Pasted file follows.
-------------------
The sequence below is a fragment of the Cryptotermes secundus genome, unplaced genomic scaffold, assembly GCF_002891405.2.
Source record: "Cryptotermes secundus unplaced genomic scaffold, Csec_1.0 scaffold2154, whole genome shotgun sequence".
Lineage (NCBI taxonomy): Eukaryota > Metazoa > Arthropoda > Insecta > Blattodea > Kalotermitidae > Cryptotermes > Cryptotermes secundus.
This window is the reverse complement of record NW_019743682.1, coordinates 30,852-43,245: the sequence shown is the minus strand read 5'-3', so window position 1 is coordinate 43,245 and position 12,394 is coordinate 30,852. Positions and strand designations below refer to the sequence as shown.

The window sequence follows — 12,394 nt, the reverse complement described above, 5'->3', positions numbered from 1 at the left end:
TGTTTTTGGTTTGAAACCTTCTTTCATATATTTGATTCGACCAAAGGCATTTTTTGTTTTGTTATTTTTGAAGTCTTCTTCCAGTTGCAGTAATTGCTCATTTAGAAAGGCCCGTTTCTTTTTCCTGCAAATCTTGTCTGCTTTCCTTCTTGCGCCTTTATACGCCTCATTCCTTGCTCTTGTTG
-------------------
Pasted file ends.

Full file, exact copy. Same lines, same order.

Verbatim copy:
The sequence below is a fragment of the Cryptotermes secundus genome, unplaced genomic scaffold, assembly GCF_002891405.2.
Source record: "Cryptotermes secundus unplaced genomic scaffold, Csec_1.0 scaffold2154, whole genome shotgun sequence".
Lineage (NCBI taxonomy): Eukaryota > Metazoa > Arthropoda > Insecta > Blattodea > Kalotermitidae > Cryptotermes > Cryptotermes secundus.
This window is the reverse complement of record NW_019743682.1, coordinates 30,852-43,245: the sequence shown is the minus strand read 5'-3', so window position 1 is coordinate 43,245 and position 12,394 is coordinate 30,852. Positions and strand designations below refer to the sequence as shown.

The window sequence follows — 12,394 nt, the reverse complement described above, 5'->3', positions numbered from 1 at the left end:
TGTTTTTGGTTTGAAACCTTCTTTCATATATTTGATTCGACCAAAGGCATTTTTTGTTTTGTTATTTTTGAAGTCTTCTTCCAGTTGCAGTAATTGCTCATTTAGAAAGGCCCGTTTCTTTTTCCTGCAAATCTTGTCTGCTTTCCTTCTTGCGCCTTTATACGCCTCATTCCTTGCTCTTGTTG